Findings have implication for interventions for both SA and loneliness. Cognitive behavioural protocols for social phobia stress the development and practice of social skills (e.g. Hofmann & Otto, 2008). Findings suggest that assessing social skill deficits (at least among youth) and building or refreshing social skills in the context of therapy or school-based programs, is important in combating loneliness. Unfortunately this study cannot decipher if high SA individuals do not possess adequate social skills, or simply believe that they do not, as independent verification of their skills, rather than self-report would be required for such a conclusion. Whichever the case, through building and practicing social skills, the individual can compensate for deficits and acquire confidence to put existing skills into use. Over-practicing social competences and repeatedly testing negative predictions, can increase self-esteem and reduce avoidance of socialization. For men in particular, noting a propensity toward concern about anxiety symptoms may direct interventions somewhat differently: developing realistic perceptions and tolerance (e.g. through behavioural experiments) of the degree of one’s anxiety symptoms and their visibility to others, may encourage men to socialize more confidently.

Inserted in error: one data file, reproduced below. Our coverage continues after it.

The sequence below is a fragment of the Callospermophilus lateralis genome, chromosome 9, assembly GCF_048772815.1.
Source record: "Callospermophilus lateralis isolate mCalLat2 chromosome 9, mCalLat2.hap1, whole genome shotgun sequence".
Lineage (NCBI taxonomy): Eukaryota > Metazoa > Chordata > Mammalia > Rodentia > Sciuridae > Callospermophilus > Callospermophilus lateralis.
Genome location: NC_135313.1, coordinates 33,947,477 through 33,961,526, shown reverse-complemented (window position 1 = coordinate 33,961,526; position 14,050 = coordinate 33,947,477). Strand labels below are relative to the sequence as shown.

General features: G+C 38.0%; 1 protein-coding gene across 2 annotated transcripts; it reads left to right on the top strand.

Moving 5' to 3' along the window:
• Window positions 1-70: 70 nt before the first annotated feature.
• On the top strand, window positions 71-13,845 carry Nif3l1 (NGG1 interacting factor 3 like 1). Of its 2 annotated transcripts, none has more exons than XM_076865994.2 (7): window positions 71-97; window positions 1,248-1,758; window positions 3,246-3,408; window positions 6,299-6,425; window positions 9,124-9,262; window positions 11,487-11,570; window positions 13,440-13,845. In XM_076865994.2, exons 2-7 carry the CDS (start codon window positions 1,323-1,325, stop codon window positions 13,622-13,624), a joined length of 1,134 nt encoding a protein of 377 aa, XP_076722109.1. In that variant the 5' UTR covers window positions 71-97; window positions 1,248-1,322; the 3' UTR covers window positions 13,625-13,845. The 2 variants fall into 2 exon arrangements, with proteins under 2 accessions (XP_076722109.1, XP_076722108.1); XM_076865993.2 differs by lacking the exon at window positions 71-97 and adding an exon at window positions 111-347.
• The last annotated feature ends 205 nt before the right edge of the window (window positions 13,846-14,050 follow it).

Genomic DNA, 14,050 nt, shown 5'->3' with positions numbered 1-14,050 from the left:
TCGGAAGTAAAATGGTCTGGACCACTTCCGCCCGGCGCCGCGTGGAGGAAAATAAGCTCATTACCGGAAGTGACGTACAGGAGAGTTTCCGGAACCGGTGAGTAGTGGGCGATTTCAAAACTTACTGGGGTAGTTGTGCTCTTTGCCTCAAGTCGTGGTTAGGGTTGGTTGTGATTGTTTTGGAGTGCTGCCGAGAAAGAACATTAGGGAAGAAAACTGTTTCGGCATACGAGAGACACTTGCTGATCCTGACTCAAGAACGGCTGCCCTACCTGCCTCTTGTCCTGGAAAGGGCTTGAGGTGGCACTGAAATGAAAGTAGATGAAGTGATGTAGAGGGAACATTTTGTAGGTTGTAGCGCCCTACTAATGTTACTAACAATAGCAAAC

Findings need to be evaluated in terms of strengths and limitations. Strengths include the use of a young adult sample, where both SA and loneliness peak and the more reliable PROCESS approach to mediation. Limitations include the small sample size, especially of men, which precluded analyses at the level of sub-factors of the examined constructs. Also, the self-report nature of variables can raise concerns of shared method variance, in that SA may have created bias in seeing oneself as socially unskilled and lonely. Replications should include observers and clinicians to verify the difficulties reported, and also use samples with clinical levels of SA, as associations between variables may differ based on SA severity. Also, although only consenting college students were sent the on-line link to the questionnaires we cannot preclude completely the possibility that some questionnaires were completed by someone other than the targeted participant. The cross-sectional design is also a concern for mediational analyses (Maxwell & Cole, 2007), however all possible steps were taken to combat this problem by testing multiple alternative models. Longitudinal studies can more clearly establish the developmental order of these characteristics and the exact nature of their association.